#TikTokMadeMeBuyIt: Leveraging the power of TikTok for brand growth

Digital Natives’ Tommy Wigley explores how brands can make the most of TikTok

Tommy Wigley, Digital Natives.

Strategy Director at social-first creative agency


TikTok. It’s where Gen Z copy dance trends, not a place for brands. Right?

Wrong. Whilst TikTok has become an iconic incarnation of Gen Z and their digital nativity, with over 1 billion active users on the platform, it’s not all dance crazes and Doja Cat. In fact, over 60% of TikTok users are between 20-49, with entertainment - not dance - taking the top spot for the most consumed content type.

Most importantly, it’s a place where all brands have the potential to live. Think your brand’s too serious? Check out the Washington Post. Wrong audience? How about Crocs.

With #TikTokMadeMeBuyIt sitting at a whopping 5.8B views (and counting), the power of people to influence the trajectory of trends and products on TikTok is truly unrivalled. And when we shift our mindset from purely striving for virality to creating a long-term brand vision, the real magic starts to happen. 

It’s time to get messy. Try new things, push boundaries, and see where you land. Read on to get started. 

Speak TikTok

Don’t make ads; make TikToks. Creating content that is native to the way consumers are already engaging on the platform is key to resonating with relevance and authenticity. TikTok is a platform built around trends. Tapping into the moments, sounds, and transitions users are already responsive to will not only see you win their attention: it will also see you favoured by the algorithm as it deems your content more likely to be liked.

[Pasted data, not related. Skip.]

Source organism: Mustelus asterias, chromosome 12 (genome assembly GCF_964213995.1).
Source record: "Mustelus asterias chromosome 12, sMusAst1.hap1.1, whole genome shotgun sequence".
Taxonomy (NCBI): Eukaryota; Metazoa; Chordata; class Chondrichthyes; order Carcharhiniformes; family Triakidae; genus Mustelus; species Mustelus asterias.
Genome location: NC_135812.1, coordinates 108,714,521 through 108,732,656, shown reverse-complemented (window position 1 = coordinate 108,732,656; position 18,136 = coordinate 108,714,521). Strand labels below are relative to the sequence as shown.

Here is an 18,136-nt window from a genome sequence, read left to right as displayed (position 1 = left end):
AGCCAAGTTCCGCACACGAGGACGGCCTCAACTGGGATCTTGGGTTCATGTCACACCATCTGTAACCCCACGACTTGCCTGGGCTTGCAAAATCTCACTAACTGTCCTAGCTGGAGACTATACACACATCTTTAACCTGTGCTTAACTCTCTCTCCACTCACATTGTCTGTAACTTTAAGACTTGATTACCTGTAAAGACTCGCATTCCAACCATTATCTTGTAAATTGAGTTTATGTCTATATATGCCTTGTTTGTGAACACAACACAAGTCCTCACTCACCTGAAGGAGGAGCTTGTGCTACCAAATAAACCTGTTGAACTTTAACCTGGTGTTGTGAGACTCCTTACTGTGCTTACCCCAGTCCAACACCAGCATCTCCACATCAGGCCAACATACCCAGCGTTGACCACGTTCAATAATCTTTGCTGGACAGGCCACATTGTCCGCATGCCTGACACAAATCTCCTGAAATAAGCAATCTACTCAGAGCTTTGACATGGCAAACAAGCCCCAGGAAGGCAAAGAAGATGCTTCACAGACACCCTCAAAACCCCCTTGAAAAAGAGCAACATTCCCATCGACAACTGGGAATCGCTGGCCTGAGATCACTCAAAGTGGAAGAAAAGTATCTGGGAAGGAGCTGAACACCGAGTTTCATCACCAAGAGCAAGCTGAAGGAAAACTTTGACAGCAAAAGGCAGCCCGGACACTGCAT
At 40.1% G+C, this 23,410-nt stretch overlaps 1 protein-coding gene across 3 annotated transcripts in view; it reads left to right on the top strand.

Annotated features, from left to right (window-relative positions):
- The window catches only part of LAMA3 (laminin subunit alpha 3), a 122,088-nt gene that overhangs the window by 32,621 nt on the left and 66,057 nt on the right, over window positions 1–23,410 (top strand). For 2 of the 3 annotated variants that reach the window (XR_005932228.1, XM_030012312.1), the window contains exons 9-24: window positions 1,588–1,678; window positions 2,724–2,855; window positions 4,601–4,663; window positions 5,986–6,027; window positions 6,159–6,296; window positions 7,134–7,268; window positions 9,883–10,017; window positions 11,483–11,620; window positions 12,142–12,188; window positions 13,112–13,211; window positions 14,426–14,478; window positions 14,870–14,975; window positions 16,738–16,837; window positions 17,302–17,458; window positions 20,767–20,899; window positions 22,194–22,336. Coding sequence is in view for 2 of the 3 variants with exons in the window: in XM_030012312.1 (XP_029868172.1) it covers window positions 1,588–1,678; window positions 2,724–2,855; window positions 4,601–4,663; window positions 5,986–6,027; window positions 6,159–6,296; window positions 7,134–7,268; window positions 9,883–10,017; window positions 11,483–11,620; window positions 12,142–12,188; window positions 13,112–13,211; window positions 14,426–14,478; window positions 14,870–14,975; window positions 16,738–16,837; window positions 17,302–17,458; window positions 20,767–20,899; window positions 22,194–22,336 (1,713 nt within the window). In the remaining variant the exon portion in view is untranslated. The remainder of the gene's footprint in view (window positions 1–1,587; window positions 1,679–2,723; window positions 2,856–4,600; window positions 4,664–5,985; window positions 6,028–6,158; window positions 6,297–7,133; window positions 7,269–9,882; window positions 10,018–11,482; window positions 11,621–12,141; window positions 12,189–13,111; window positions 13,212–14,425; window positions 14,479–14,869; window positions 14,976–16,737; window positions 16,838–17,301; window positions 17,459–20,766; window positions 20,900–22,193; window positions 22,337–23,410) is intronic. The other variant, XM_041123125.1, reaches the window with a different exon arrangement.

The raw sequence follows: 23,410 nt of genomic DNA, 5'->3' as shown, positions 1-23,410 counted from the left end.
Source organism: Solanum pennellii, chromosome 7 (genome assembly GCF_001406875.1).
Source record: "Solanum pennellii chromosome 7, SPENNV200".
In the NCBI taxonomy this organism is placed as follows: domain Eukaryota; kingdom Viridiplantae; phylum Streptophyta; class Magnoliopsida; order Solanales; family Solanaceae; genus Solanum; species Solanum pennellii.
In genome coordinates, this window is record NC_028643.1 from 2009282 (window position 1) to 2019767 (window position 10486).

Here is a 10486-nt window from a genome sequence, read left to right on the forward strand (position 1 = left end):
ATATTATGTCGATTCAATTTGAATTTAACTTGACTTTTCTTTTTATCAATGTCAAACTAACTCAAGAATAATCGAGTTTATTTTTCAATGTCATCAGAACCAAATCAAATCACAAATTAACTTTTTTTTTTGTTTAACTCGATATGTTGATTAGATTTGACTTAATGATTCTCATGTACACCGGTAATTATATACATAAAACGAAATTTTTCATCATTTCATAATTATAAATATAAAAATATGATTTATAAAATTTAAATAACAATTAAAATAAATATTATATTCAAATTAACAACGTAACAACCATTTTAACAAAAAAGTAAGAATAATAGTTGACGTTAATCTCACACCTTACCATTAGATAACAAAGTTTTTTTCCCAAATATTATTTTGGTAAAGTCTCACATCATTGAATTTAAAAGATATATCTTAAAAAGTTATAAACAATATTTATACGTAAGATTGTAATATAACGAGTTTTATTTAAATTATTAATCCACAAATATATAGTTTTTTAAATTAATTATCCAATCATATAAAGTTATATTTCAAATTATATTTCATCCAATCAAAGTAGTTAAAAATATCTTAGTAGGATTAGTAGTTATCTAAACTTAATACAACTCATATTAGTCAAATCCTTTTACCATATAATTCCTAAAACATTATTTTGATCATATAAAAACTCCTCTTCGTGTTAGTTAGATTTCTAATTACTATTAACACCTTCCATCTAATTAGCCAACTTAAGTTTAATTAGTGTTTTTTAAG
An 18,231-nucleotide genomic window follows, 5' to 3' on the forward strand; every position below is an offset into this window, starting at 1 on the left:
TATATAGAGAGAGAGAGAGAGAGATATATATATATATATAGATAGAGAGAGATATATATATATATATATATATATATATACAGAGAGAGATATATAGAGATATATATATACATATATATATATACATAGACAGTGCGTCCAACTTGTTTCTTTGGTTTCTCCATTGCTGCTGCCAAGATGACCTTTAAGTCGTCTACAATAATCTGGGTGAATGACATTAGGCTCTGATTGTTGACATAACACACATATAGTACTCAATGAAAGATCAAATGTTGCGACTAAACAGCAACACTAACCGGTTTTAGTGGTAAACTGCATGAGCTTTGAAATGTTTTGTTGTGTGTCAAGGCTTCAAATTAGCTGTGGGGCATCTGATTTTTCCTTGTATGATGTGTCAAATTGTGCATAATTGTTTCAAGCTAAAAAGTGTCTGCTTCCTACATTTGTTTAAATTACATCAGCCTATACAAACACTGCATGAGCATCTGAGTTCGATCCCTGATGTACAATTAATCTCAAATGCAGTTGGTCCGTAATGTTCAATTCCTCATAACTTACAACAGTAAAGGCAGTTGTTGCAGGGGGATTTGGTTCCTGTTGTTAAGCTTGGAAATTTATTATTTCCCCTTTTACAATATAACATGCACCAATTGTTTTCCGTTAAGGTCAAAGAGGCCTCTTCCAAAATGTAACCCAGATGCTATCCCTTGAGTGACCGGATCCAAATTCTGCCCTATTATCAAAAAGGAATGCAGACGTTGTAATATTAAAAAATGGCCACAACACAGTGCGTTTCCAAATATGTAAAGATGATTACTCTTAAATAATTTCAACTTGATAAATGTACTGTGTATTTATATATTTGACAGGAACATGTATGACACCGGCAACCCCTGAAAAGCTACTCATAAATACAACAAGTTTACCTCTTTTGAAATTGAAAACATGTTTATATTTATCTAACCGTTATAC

But don’t just take our word for it. With entertainment being TikTok’s most popular category, it’s no surprise that 73% of people want to see funny content from brands on the platform. For a brand doing it well, check out Ryanair

Be yourself (and be specific)

While we’re on the topic, there are few brands who are owning what users are saying about them like Ryanair (just check this out). 

It’s time to own it. Discover the people who are engaging with you and speak to them, specifically. Because if you try speaking to everyone, you’ll end up speaking to no one. It’s impossible to speak with relevance if your message is too generic - and the algorithm won’t like it either. 

The platform is built on creating curated worlds of content unique to each user, resulting in “niches” (think: CleaningTok, FashionTok, PotteryTok… the list goes on). To be relevant, but first be seen, you must be specific.

Create with community

No one can help you authentically tap into these niches like creators can. 

JD’s Pass on the Passion campaign is a great example of a brand that has disseminated a message to a broad range of audiences - leveraging makeup artists, footballers, dancers and even nail artists, they were able to authentically place their message within existing nooks on the platform to speak with relevance to their different audience segments.